To investigate this question, the Basel Committee has published three studies on the variability of risk-weighted assets - two for the trading book and another for the banking book. Taken together, the three reports suggest that underlying differences in actual risk drive the lion's share of variations in risk weights and capital requirements, just as they ought to do. However, some variations arise from supervisory and practice-based idiosyncrasies, and these can result in material discrepancies. While it is difficult to be precise on how much scatter is "too much", the observed range of practice-based variations is too wide.

Let me give you a flavour of that variability. If we just take the banking book results alone, two banks with exactly the same assets could report capital ratios that differ by 4 percentage points - the most conservative bank would report a regulatory capital ratio of 8% when the least conservative one would report 12%. Of course, this simply compares the extremes in the sample - most banks are much closer to the average. But if outsiders have no way of identifying who is "average" and who is an "outlier", this variance is clearly too wide to underpin confidence in the measurement of bank capital.

So what is to be done? Building upon these initial studies, the Committee has started extending its analysisto establish a comprehensive picture: for the trading book, the initial analysis was extended to more complex portfolios, with results showing that the initial conclusions remained valid. In parallel, the work on the banking book has been extended to the other remaining core asset classes, especially retail portfolios, SMEs and so-called "partial use" exposures (ie exposures that have not been migrated to the internal models). And, once the Committee has done an initial round of assessment, we will need to repeat the exercise periodically to see whether the policy measures that I will discuss shortly are being properly implemented and are having the desired effect.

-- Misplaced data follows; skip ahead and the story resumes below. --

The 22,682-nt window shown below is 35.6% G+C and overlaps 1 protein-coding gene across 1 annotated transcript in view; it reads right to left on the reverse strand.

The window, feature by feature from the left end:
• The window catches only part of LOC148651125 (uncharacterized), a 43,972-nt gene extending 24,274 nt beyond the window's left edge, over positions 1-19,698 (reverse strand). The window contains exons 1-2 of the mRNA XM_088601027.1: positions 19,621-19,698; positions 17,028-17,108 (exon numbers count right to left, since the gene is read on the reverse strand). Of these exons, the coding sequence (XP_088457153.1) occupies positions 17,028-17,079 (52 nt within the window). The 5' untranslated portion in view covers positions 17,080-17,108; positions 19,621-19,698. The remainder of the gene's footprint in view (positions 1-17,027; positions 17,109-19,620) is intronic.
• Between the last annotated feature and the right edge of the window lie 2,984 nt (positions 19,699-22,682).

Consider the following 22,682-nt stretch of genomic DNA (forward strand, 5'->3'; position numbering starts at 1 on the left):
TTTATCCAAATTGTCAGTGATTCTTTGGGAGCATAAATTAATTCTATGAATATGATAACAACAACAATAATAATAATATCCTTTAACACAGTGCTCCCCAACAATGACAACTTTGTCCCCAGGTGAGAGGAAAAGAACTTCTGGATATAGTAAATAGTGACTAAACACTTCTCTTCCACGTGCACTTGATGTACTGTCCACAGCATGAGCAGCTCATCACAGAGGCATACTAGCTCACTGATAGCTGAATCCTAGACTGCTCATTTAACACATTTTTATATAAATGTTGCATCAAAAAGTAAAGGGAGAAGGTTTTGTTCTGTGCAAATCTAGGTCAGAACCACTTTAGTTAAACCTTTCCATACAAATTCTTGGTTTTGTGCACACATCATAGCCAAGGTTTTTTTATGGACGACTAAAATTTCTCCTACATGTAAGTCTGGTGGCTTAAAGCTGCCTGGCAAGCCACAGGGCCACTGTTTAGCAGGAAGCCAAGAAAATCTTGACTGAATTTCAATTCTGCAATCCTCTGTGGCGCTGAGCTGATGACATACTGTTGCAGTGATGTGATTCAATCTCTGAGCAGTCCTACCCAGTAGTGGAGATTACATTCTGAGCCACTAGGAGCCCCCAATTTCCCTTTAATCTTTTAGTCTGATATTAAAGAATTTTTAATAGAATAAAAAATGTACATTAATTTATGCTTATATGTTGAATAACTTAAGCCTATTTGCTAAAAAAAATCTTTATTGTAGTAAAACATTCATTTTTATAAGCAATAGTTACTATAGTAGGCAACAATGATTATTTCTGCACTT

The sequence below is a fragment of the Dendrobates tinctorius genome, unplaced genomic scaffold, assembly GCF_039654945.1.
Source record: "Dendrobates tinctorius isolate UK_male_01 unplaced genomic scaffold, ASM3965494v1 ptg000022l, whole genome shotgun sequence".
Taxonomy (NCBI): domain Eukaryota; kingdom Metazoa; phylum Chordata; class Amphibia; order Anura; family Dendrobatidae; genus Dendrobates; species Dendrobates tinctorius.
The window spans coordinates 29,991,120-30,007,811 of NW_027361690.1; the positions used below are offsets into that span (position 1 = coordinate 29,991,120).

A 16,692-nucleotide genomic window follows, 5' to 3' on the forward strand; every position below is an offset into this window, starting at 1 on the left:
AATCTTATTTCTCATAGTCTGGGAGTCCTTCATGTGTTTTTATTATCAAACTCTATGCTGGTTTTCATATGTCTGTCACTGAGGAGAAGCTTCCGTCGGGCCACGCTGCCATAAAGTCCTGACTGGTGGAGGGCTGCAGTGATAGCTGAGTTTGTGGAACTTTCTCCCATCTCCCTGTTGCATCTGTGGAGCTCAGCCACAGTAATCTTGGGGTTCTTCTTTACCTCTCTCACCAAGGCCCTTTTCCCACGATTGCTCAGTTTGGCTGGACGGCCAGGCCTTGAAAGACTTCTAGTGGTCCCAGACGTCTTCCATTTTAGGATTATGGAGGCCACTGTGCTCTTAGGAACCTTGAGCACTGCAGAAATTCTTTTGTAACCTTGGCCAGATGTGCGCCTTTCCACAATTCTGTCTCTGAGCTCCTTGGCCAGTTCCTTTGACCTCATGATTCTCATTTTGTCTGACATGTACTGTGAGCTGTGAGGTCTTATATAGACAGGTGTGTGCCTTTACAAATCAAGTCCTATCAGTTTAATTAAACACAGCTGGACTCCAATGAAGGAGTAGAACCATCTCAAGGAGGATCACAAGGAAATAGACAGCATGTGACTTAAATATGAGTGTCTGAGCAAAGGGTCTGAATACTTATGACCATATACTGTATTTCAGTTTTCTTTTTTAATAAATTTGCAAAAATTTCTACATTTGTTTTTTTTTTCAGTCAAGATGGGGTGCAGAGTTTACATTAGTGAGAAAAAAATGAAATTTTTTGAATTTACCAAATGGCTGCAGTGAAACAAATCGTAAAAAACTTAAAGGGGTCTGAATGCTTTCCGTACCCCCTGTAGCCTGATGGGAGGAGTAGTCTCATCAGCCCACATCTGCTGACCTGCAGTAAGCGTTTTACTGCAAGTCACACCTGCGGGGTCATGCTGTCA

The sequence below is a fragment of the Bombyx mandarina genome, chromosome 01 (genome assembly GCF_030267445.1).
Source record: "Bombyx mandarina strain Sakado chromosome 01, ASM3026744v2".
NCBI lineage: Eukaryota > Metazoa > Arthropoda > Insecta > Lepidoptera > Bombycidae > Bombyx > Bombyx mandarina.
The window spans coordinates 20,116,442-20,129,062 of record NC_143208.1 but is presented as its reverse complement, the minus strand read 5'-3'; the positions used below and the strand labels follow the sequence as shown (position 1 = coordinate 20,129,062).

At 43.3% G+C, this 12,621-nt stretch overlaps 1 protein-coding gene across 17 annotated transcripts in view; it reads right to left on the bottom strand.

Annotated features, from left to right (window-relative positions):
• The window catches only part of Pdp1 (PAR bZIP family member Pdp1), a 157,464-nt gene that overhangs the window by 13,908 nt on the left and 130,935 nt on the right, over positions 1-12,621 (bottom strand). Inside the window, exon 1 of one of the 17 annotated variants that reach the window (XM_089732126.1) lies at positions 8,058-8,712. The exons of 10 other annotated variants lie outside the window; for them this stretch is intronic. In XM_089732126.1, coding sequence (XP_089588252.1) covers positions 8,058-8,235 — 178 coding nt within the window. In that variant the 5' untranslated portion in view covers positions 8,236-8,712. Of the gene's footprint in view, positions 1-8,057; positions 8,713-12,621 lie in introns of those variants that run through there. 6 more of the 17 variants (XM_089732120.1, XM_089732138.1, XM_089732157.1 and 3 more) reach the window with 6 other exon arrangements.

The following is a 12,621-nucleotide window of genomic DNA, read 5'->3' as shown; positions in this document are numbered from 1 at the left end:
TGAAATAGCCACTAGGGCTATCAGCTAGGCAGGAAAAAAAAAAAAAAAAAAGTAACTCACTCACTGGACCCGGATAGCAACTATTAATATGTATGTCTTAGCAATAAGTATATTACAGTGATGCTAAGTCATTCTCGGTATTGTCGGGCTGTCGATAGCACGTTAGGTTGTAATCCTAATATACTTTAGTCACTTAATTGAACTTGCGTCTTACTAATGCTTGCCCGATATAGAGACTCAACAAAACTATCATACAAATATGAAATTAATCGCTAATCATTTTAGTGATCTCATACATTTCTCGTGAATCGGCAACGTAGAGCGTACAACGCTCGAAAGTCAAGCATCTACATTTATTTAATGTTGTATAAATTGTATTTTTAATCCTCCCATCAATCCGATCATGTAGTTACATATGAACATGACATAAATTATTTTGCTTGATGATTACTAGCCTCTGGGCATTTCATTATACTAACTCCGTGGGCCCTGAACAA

Further analysis to establish a comprehensive picture on risk-weighted assets will take us into 2015, but this does not, of course, prevent us from taking action in the meantime. It is clear that a problem exists and needs corrective measures. The Committee is thus considering a range of supervisory and policy responses - without, I should add, settling on anything definitive just yet.

Given the nature of the problem, there is no silver bullet. We will need a series of policy and supervisory changes, along the following lines:

  • Most immediately, there will be supervisory action. Our studies have provided supervisors with a clearer picture of how their banks stack up against their international peers, and supervisory action is already being taken against a number of the outlier banks that are on the low side.
  • Similarly, the Committee's RCAP work is helping to reduce variability due to undesirable differences in national regulations, thereby improving the consistency of outcomes. The Committee is also looking at the issue of national discretions and Pillar 2, and it is investigating whether more can be done to reduce variability from these sources.
  • Since a lack of transparency in bank modelling practices lies at the heart of the problem, the Committee will propose enhancements to Pillar 3 in the first half of this year.
  • At the heart of this problem is a question of whether, for regulatory purposes, banks have too much freedom in their modelling choices, so we are looking at whether, and how far, greater constraints on the modelling practices of banks are needed.
  • To make a more direct impact, we are also examining the role of floors and benchmarks within the regulatory framework, and considering whether they should have a greater role to play.
  • Finally, we now have the leverage ratio as a backstop to the risk-based regime. And the case for a leverage ratio will only grow stronger if risk-weight variability is not adequately dealt with.